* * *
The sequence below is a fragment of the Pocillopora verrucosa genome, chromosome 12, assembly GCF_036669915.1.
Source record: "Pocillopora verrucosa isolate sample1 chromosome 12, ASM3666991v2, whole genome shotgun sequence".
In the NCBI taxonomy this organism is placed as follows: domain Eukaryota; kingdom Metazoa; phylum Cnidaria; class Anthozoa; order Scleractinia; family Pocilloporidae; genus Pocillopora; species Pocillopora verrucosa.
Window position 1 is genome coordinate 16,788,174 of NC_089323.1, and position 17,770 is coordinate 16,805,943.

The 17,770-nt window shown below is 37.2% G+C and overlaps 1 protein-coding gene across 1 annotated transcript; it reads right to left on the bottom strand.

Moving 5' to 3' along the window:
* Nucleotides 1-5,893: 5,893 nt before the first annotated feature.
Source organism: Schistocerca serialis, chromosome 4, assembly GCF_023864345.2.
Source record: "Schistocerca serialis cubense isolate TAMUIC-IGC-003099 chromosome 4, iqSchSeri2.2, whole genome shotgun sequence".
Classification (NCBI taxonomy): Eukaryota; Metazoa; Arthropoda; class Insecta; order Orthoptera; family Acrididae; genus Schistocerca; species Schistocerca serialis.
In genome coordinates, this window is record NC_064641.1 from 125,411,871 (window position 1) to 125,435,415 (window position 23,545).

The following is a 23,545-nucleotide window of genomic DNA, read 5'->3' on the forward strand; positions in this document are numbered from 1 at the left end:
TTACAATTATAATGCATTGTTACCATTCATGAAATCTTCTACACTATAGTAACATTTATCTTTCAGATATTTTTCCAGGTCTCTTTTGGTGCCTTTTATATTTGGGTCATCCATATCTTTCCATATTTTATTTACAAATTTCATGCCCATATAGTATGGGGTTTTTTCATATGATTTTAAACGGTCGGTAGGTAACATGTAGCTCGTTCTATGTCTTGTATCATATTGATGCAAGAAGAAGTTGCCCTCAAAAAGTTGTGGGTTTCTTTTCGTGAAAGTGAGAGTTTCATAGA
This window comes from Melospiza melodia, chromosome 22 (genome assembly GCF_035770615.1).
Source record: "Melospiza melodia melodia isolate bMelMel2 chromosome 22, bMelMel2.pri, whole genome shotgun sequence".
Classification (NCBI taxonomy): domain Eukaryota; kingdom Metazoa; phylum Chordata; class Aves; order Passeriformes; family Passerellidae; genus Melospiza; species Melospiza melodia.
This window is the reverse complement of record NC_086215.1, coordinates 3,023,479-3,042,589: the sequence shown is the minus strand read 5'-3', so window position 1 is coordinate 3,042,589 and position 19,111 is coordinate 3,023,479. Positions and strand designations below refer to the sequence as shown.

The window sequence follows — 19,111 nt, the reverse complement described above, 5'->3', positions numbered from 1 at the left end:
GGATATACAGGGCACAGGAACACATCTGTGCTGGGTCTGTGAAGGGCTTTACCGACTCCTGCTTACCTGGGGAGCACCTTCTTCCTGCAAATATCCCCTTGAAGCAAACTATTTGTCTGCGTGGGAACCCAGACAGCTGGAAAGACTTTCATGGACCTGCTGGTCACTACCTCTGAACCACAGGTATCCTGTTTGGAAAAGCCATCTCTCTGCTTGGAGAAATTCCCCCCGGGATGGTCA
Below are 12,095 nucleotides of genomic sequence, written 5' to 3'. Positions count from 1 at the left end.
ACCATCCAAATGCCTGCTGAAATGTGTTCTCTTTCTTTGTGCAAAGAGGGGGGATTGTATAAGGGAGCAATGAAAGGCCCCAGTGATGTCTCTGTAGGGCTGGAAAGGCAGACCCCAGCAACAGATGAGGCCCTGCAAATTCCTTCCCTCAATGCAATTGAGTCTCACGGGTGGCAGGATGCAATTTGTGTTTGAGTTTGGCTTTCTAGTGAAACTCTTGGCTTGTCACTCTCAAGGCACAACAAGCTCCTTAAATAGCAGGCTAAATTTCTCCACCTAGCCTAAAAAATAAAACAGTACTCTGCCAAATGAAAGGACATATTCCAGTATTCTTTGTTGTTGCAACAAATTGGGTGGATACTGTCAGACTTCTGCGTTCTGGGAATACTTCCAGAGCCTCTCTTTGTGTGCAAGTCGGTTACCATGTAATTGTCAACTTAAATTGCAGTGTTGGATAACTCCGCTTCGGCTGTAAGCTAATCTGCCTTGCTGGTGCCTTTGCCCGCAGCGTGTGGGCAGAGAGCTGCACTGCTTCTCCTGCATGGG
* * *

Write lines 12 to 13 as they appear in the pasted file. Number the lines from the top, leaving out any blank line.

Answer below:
The following is a 23,545-nucleotide window of genomic DNA, read 5'->3' on the forward strand; positions in this document are numbered from 1 at the left end:
TTACAATTATAATGCATTGTTACCATTCATGAAATCTTCTACACTATAGTAACATTTATCTTTCAGATATTTTTCCAGGTCTCTTTTGGTGCCTTTTATATTTGGGTCATCCATATCTTTCCATATTTTATTTACAAATTTCATGCCCATATAGTATGGGGTTTTTTCATATGATTTTAAACGGTCGGTAGGTAACATGTAGCTCGTTCTATGTCTTGTATCATATTGATGCAAGAAGAAGTTGCCCTCAAAAAGTTGTGGGTTTCTTTTCGTGAAAGTGAGAGTTTCATAGA